‘Shrill’ Review: I Waited Decades to See a Stylish Fat Woman on TV—and Now I Have It

Unfortunately, most of the things Bryant wore on Shrill were custom, because costume designer Amanda Needham couldn’t find as many tailored, smart, well-made pieces that would fit Annie’s style (and body) as she needed. “I wanted to normalize a woman of that size being fashionable. You never really see super-stylish, put-together girls in that size on camera,” says Needham. “I just could not believe that we hadn’t seen anything like this before and that there wasn’t anything off the rack that represented these characters that we wanted to see. Why can’t people over a size 8 or even 14 feel confident in their body and have options to wear?”

Annie and her best friend Fran on Shrill

Allyson Riggs/Hulu

And talk about options. For a night out, Annie puts on a sequined party dress. It's everything I was always told—or told myself—I “couldn’t” wear: short, sparkly, form-fitting, and bold. Needham custom-made this dress to put a “middle finger to all of that,” she says, and show that plus-size women can wear whatever the hell they want.

“You don’t have to wear a caftan. You don’t have to disappear. Who is in charge of body confidence? Why can’t we each be in control of that for ourselves? So we went shorter. We went higher with the heel. We went loud. We went sparkly because she deserves that,” Needham explains.

Annie’s sequined dress was a highlight of her wardrobe on Shrill. It’s everything I was told I “couldn’t” wear.

Allyson Riggs/Hulu

If that dress was the opening act, the headliner was the pool party, which flashes back and forth between Annie as a kid and her life now as an adult. It's by far the most body-positive, thrilling moment of the series. It's also the moment that made me cry the most. I can't count the number of times that I’ve been in a bathing suit around other people, worried about what they’ll say or think about me. Since she was wearing a button-down and jeans, it seemed as if she wasn’t going to embrace her body. But by the end, she found herself letting go and dancing to Ariana Grande amongst beautiful, proudly jiggling bodies of other plus-size women. And Needham says Annie's revealing her bathing suit underneath was representative of a “real emotional breakthrough.”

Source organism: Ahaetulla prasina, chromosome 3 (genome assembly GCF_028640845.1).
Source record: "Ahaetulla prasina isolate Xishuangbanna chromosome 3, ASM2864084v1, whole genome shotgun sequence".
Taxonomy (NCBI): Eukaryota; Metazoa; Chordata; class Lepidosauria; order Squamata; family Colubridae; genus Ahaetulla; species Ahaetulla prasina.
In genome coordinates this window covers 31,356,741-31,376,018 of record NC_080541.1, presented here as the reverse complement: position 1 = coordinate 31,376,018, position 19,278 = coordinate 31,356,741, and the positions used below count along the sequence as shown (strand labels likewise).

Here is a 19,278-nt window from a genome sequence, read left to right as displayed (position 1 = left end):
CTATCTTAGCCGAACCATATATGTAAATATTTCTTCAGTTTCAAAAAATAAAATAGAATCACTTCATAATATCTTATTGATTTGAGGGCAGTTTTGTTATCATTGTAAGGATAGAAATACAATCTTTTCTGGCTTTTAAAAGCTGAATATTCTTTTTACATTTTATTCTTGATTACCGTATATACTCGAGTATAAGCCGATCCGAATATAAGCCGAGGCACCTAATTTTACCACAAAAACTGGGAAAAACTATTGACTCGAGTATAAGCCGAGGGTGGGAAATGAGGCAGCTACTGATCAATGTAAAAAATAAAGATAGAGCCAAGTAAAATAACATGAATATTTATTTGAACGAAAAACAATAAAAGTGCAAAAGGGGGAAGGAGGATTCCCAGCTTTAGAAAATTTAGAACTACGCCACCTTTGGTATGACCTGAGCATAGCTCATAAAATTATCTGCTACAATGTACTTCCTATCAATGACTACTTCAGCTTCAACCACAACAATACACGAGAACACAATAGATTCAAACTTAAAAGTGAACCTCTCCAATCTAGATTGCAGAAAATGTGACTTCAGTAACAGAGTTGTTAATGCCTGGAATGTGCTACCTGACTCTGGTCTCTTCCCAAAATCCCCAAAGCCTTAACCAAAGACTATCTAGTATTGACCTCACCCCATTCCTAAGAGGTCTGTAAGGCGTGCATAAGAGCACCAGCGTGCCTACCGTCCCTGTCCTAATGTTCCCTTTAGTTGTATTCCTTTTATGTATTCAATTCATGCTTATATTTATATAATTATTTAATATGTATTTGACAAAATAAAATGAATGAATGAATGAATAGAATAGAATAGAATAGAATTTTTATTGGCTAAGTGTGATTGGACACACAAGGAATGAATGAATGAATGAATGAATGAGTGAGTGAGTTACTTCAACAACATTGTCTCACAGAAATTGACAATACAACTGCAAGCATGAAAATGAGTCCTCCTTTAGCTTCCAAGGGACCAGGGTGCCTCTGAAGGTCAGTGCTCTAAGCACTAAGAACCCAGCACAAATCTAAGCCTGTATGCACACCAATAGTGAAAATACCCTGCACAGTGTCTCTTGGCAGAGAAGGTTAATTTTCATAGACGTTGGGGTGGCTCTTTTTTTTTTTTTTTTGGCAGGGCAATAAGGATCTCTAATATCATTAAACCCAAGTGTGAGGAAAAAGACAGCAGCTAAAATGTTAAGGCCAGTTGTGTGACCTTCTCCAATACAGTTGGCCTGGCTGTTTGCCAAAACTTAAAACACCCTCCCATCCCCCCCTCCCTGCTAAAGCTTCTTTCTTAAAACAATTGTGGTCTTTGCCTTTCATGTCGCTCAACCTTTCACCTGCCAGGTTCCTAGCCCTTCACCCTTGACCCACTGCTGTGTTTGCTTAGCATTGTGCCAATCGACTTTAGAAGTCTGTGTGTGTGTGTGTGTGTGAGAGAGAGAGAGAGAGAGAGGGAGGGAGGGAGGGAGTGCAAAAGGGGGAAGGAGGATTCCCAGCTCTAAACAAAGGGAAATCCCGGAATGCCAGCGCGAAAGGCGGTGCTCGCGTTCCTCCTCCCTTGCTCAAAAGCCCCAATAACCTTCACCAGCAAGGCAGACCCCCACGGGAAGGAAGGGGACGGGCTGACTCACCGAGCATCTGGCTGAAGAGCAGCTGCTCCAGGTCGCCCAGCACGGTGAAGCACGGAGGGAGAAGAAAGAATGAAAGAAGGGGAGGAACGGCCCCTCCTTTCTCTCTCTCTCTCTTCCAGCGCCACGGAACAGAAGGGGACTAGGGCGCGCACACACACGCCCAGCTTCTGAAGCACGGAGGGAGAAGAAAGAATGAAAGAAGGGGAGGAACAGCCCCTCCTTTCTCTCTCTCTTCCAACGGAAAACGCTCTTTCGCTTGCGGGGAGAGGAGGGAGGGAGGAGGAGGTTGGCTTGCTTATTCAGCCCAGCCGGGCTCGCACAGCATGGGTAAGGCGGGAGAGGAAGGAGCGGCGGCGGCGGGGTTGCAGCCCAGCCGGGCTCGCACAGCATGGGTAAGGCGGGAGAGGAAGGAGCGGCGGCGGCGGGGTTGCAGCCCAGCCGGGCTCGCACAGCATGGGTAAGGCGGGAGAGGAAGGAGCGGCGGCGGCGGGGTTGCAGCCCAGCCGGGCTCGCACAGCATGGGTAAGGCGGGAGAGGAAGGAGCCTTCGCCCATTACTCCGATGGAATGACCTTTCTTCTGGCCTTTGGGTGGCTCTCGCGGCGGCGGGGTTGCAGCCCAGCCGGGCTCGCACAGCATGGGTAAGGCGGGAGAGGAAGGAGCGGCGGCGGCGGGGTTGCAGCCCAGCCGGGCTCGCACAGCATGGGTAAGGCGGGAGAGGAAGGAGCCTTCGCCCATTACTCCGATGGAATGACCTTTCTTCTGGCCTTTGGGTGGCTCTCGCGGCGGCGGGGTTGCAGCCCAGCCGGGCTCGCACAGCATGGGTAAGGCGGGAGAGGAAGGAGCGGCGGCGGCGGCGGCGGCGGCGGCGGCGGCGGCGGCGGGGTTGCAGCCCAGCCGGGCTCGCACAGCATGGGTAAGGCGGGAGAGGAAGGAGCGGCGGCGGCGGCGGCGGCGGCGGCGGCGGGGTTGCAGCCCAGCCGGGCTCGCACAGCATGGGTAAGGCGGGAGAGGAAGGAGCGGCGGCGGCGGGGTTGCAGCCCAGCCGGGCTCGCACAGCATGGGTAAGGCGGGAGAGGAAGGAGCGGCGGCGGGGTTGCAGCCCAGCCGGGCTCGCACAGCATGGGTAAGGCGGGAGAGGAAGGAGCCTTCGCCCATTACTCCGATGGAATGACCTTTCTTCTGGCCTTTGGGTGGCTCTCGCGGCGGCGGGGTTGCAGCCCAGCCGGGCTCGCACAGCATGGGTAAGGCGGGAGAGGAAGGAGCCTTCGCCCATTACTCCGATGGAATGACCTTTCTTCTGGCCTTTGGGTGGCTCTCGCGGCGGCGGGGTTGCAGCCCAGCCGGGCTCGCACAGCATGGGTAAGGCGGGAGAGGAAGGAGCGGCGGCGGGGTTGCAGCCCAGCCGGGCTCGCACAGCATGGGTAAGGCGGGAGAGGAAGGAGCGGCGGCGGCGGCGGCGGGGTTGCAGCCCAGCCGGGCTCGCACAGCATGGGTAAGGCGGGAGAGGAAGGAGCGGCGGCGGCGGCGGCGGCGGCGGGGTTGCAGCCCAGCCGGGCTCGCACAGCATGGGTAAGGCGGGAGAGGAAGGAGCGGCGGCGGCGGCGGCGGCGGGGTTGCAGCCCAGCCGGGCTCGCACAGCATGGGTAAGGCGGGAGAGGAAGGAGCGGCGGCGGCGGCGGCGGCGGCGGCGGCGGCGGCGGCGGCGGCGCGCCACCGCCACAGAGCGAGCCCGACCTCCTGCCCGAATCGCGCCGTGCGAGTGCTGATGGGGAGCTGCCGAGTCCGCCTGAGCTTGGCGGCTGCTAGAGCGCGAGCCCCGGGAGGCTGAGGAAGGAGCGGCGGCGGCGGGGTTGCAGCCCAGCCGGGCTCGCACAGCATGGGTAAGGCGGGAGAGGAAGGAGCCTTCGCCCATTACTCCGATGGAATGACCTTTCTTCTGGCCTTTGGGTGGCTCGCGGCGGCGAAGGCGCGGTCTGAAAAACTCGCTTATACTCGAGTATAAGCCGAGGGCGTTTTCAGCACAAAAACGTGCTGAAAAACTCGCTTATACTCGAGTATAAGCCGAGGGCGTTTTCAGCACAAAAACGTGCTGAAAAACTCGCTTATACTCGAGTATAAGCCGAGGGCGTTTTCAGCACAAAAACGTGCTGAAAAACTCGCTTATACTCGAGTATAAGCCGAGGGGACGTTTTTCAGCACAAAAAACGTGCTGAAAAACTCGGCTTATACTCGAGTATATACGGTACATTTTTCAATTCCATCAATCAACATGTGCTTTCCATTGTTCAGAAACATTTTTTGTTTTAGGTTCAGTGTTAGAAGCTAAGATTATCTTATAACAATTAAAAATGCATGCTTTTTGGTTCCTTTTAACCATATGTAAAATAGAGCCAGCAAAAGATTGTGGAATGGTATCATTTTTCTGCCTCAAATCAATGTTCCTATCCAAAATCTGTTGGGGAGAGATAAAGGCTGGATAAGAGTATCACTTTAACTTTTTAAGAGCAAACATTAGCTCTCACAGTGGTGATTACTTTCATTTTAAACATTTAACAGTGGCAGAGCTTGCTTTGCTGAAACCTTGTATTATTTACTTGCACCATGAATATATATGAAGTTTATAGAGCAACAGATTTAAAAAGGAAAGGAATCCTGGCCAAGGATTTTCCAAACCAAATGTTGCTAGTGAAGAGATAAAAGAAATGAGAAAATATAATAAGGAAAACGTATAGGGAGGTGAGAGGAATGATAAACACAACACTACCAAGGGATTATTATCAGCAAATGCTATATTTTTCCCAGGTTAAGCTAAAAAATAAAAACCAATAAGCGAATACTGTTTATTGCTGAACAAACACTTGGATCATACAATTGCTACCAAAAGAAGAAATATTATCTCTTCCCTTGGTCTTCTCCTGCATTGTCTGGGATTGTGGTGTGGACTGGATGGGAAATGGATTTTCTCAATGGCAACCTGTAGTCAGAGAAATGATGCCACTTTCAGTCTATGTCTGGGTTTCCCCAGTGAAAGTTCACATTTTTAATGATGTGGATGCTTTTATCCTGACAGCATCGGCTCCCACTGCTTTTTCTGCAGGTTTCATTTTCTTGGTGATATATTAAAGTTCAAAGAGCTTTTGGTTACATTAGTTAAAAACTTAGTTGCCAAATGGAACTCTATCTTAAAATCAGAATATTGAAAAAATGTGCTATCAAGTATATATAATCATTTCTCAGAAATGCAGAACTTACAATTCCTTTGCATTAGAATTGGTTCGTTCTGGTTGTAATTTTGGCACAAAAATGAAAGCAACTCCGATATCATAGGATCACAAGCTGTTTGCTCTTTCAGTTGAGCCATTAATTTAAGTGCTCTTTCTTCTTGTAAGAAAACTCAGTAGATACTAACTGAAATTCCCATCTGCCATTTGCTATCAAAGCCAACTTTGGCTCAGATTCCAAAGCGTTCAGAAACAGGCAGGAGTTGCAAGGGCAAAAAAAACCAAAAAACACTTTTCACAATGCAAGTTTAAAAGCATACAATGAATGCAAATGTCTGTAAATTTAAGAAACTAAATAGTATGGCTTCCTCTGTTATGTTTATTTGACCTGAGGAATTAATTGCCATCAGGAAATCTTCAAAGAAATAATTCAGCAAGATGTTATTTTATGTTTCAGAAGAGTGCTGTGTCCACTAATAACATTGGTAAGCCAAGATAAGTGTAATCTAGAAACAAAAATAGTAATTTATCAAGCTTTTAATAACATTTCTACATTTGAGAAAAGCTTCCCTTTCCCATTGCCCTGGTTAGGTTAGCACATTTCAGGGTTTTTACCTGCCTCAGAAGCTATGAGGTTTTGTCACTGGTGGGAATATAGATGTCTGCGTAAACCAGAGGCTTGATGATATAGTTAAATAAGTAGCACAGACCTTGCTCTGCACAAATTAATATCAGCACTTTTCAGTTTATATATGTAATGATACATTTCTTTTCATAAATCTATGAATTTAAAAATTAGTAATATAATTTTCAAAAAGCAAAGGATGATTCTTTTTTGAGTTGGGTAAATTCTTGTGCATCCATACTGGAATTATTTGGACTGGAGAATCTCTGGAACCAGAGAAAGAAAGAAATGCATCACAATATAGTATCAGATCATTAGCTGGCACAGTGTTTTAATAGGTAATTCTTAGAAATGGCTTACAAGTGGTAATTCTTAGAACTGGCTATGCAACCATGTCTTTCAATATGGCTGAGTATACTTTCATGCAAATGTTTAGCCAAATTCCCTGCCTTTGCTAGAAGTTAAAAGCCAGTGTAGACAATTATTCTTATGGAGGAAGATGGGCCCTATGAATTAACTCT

Annie dances at the Fat Babe Pool Party in a button-down and jeans.

Allyson Riggs/Hulu

The scene, says my friend Leah, “is a reminder that you’re your own harshest critic—I didn’t feel like I was picking apart all those women’s bodies, so why do I feel the need to do that to myself?”

Another friend, Maggie, agreed, recognizing this moment from her own life: “It’s when you decide that you're going to stop hating yourself and you don't care what other people think. It's so powerful when that finally clicks in your brain, and it was moving to see it play out on screen. I kept thinking about how much this show would've affected me if I had seen it when I was a teenager. I'm sorry that she never got to see anything like it.”

Later, Annie reveals her swimsuit underneath.


Behind the scenes, filming the pool party was an emotional experience too, according to Needham. “Going in, a lot of women probably assumed there would be nothing for them to wear. But we went all out to present a world of options and cater to every single woman,” she says. “By the end, everyone was crying. We had this moment of just being human and being seen together in a way that was just nice. Everybody just accepted each other, and everybody felt so beautiful, and it just really came through on camera.” I'd argue that the clothes—having options, and plenty of stylish ones—were a big part of that.

I may still be learning to love myself and only scratching the surface of dressing for myself, not for the prying eyes of others. (Next up, the Savage x Fenty bra that Annie absolutely slays in.) I hope that there’s more Shrill to help me through the hard times of self-doubt and to remind insecure teenagers like I once was that they're worth more than the number on the scale. I’d love to get to the point where I can say, like Annie, “I’m the one with the fat ass and big titties, so I get to decide what we do” if a man treats me wrong. But for now, I’m starting with taking some more stylistic risks, inspired by Shrill. And if fashion companies start to deliver more fashion that size-20 bodies like mine can actually buy, it might just spark a revolution.

Alyse Whitney is a proudly plus-size Korean-American woman who is the senior food editor at Rachael Ray Every Day and a longtime contributor at Glamour. Follow her: @alysewhitney.

Published at Mon, 25 Mar 2019 19:30:00 +0000